I wasn’t sure if I wanted to mention this final point because it seems a little scary, too “Big Brother”, but here goes: Would genetic testing be performed for reasons other than a specific criminal investigation? How would we as a society treat people who are revealed to have a genetic propensity for an undesirable trait? Would such testing lead to pressure on certain individuals who test positive for a trait but do not exhibit that trait to undergo treatment? For example, if scientists discover DNA sequences associated with pedophilia, should people with those DNA sequences be chemically castrated to curb the risk of harm to children, even if those people have displayed no tendencies toward pedophilia? This seems extreme to most of us. Mr. Spock would argue that “The needs of the many outweigh the needs of the few”, but outside of Vulcan society, how acceptable is this? Is there a risk that would-be parents would test their unborn child for behavioral or physical characteristics similar to the way that prenatal screenings are now performed to detect certain genetic diseases? What are the consequences of those tests? Once you know something, you cannot “unknow” it.
When used for its original intent, to develop a physical description of a criminal suspect, forensic phenotyping has some definite benefits in certain circumstances. However, I think we must acknowledge that there are potential risks, especially if the information is gathered and disseminated with few guidelines. Knowledge is power, and we must use it wisely.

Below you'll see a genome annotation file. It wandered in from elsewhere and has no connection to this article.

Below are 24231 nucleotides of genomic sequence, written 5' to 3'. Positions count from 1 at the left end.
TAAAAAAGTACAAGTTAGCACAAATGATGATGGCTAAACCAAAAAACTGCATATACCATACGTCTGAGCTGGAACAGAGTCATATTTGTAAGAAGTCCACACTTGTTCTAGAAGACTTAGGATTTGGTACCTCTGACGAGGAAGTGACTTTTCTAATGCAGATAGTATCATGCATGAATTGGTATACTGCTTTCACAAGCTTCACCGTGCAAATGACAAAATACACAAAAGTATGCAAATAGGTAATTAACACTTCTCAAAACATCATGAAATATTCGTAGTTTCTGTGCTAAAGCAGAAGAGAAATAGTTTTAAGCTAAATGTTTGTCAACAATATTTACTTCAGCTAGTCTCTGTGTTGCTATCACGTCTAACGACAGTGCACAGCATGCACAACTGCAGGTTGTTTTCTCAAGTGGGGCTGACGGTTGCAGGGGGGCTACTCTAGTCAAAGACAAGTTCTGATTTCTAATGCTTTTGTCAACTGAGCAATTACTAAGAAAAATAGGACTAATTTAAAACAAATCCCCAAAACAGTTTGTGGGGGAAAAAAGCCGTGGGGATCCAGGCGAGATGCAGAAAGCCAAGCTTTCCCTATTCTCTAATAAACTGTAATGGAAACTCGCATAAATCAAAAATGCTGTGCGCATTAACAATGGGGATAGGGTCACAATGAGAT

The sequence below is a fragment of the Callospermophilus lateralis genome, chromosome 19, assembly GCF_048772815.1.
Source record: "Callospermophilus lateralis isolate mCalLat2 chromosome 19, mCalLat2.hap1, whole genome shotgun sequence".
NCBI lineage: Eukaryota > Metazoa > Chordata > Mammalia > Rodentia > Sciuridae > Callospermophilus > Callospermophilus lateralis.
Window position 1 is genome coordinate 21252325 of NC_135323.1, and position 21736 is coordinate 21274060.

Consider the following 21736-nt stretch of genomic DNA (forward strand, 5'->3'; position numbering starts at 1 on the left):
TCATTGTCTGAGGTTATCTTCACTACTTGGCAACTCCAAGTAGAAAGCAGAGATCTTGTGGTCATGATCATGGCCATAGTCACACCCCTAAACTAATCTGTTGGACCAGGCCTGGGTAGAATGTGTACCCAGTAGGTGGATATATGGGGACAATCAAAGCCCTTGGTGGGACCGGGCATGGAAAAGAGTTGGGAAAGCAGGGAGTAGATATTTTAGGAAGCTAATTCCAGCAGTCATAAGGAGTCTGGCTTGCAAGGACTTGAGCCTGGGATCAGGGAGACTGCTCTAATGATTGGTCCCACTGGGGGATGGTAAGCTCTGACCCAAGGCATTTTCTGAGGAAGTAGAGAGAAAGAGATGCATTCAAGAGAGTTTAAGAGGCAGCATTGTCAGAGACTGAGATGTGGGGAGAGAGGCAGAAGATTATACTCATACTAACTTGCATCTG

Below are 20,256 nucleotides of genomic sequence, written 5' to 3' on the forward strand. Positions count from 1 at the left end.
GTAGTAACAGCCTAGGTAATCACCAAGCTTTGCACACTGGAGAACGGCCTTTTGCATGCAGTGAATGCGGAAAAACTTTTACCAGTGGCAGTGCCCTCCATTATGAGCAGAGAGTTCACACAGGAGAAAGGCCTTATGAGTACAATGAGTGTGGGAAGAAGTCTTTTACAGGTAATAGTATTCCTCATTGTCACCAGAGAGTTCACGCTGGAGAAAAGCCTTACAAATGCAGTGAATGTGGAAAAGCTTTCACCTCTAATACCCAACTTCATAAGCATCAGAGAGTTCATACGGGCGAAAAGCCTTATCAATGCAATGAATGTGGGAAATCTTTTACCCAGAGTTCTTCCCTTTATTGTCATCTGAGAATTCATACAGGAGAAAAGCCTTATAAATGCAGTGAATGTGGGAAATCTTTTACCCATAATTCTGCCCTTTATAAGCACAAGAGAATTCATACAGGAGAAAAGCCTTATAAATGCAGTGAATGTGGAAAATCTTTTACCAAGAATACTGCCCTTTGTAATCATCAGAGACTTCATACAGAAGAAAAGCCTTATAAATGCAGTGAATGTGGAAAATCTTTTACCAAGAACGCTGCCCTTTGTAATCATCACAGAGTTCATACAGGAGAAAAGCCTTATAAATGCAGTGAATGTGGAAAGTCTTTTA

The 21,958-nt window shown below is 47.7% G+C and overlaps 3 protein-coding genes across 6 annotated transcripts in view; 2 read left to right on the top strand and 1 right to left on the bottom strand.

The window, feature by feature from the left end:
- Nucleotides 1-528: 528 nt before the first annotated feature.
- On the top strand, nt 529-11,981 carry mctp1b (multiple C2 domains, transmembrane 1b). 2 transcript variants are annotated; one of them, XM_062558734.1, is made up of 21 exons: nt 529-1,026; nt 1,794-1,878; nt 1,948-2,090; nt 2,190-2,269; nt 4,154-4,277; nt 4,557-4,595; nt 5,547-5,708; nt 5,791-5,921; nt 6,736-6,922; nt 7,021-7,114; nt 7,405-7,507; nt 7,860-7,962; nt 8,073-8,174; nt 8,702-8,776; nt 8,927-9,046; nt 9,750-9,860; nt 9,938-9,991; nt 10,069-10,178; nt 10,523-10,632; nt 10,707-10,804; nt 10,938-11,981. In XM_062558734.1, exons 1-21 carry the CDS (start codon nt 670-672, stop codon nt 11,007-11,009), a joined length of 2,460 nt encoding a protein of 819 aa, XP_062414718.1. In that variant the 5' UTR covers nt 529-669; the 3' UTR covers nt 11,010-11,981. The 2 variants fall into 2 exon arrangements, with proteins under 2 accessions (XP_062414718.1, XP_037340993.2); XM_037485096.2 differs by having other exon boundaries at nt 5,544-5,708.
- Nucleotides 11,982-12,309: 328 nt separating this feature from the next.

What do you think? Would you sleep better knowing that law enforcement has this powerful new tool to help apprehend criminals, or do you think that using DNA to develop a description of a suspect is going too far? Do we allow testing for some traits but not others? Where do we draw the line?
- Wyman, A.R. and White, R. (1980) A highly polymorphic locus in human DNA. Proc. Natl. Acad. Sci. USA 77, 6754–8.
- Jeffreys, A.J., Wilson, V. and Thein, S.L. (1985) Hypervariable ‘minisatellite’ regions in human DNA. Nature 314, 67–73.
- Jeffreys, A.J., Wilson, V. and Thein, S.L. (1985) Individual-specific ‘fingerprints’ of human DNA. Nature 316, 76–9.
- Bouakaze, C. et al. (2009) Pigment phenotype and biogeographical ancestry from ancient skeletal remains: Inferences from multiplexed autosomal SNP analysis. Int. J. Legal Med. 123, 315–25.
- Lalueza-Foc, C. et al. (2007) A melanocortin 1 receptor allele suggests varying pigmentation among Neanderthals. Science 318, 1453–5.
- Valverde, P. et al. (1995) Variants of the melanocyte-stimulating hormone receptor gene are associated with red hair and fair skin in humans. Nat. Genet. 11, 328–30.
- Bastiaens, M. et al. (2001) The melanocortin-1 receptor gene is the major freckle gene. Hum. Mol. Genet. 10, 1701–8.
- Jobling, M.A. and Gill, P. (2004) Encoded evidence: DNA in forensic analysis. Nat. Rev. Genet. 5, 739–51.
- Grimes, E.A. et al. (2001) Sequence polymorphisms in the human melanocortin 1 receptor gene as an indicator of the red hair phenotype. Forensic Sci. Int. 122, 124–9.
- Liu, F. et al. (2009) Eye color and the prediction of complex phenotypes from genotypes. Curr. Biol. 19, R192–3.
- Valenzuela, R., Henderson, M., Walsh, M., Garrison, N., Kelch, J., Cohen-Barak, O., Erickson, D., John Meaney, F., Bruce Walsh, J., Cheng, K., Ito, S., Wakamatsu, K., Frudakis, T., Thomas, M., & Brilliant, M. (2010). Predicting phenotype from genotype: Normal pigmentation. Journal of Forensic Sciences, 55 (2), 315-322 DOI: 10.1111/j.1556-4029.2009.01317.x
- Koops B.J. and Schellekens, M. (2008) Forensic DNA phenotyping: Regulatory issues. Columbia Sci. Technol. Law Rev. 9, 158–202.